• Fair selection process in clubs:-There is very little nepotism in club selections, with multiple interactions and a fair process. The clique culture of regionalism/college/community is not prevalent here,in general
  • Wide latitude to clubs and associations:-The student body and clubs have a wide discretion to carry out their activities, with minimal faculty supervision.
  • Cooperative administration:-Whether it comes to booking classrooms, Audio-Visual staff remaining late to ensure events go off flawlessly etc, the administration is usually quite cooperative for student run events.
There could be many other such factors, but these were the ones that caught my attention.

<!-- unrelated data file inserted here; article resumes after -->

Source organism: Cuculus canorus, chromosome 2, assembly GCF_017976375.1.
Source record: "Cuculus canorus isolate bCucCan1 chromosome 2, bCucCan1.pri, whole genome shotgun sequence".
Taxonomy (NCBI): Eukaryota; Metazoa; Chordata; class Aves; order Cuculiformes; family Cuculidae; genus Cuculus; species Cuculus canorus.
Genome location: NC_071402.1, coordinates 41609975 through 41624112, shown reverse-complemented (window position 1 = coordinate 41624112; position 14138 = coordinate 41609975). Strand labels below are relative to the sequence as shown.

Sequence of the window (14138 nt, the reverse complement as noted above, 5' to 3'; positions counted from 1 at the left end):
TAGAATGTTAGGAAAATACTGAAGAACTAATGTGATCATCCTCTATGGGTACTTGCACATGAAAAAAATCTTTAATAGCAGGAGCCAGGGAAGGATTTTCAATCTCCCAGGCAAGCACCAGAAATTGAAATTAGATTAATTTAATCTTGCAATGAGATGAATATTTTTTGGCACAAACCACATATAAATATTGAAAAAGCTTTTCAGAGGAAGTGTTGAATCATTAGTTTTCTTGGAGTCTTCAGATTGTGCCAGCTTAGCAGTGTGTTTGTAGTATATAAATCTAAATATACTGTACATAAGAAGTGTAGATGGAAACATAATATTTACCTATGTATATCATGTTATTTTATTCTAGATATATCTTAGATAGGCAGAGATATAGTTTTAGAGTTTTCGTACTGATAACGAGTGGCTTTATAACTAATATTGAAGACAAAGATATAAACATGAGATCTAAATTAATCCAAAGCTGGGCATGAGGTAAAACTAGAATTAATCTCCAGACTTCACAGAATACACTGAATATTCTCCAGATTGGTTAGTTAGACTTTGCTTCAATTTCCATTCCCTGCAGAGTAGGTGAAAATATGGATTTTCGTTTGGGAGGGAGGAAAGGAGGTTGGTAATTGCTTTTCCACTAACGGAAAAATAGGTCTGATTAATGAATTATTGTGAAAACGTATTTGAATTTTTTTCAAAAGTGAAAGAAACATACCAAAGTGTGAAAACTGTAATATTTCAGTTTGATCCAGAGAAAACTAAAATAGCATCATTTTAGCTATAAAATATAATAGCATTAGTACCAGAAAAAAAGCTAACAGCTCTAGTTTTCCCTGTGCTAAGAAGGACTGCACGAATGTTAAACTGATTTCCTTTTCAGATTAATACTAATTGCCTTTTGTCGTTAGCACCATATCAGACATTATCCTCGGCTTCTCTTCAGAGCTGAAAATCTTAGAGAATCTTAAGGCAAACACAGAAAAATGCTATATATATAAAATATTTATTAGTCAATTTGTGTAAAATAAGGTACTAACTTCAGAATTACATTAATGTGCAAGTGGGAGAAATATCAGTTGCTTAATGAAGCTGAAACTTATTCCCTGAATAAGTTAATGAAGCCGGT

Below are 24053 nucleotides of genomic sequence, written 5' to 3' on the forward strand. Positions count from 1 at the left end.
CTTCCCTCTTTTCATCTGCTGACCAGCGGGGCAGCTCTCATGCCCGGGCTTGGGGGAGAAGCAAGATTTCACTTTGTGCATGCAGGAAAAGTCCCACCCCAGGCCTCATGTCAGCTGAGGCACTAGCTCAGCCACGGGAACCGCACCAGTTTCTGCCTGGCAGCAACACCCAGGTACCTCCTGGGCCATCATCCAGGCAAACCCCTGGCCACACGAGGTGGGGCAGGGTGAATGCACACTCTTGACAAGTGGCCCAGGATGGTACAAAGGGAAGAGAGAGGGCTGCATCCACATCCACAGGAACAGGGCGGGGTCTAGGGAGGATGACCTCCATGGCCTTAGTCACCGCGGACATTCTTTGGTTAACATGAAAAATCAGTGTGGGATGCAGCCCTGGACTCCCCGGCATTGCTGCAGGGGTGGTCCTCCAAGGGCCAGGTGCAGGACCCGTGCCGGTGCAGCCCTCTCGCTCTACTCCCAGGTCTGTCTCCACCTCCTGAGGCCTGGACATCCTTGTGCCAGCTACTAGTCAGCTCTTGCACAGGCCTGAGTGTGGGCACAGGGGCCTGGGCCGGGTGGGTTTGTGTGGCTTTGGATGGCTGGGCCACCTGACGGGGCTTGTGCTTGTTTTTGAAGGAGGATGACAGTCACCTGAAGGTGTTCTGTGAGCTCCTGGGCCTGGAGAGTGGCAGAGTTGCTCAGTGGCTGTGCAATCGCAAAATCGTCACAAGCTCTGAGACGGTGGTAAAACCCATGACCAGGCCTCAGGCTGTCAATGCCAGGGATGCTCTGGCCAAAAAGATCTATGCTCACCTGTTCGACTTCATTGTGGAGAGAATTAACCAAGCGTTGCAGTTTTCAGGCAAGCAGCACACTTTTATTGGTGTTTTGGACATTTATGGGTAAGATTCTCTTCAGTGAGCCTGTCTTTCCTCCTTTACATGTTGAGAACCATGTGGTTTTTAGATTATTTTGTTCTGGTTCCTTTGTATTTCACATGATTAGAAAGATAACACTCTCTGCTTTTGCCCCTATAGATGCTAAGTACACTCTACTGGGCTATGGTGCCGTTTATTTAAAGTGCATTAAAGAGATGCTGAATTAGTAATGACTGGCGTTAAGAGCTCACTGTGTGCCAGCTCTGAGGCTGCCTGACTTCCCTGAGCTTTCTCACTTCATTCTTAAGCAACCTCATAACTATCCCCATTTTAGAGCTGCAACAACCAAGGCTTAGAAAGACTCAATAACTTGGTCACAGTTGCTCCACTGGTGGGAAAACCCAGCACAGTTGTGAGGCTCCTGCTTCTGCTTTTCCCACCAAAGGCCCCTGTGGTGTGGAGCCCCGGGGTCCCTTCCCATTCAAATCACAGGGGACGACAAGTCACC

Sunday, November 20, 2011

Why a moneyball/inclusive approach to MBA recruiting is impractical in India

Recently, I read an article which propounded professionally run placement services teams on Indian MBA campuses(http://insideiim.com/5-reasons-why-student-run-placements-should-give-way-to-cdc-at-iim/). For the uninitiated, most top Indian Bschools placement processes are run by students and not by 'professionals'. While that debate is still open, some of the comments below caught my attention because they expoused the commonly held view that MBA job openings are still the property of a small clique. While that may be true(why else would alumni network be so heavily valued?),  one must also examine the logic behind the same before tarring that with the brush of nepotism. In an ideal world, all candidates should be given the same level of consideration irrespective of their background. But that is not practical for the following reasons.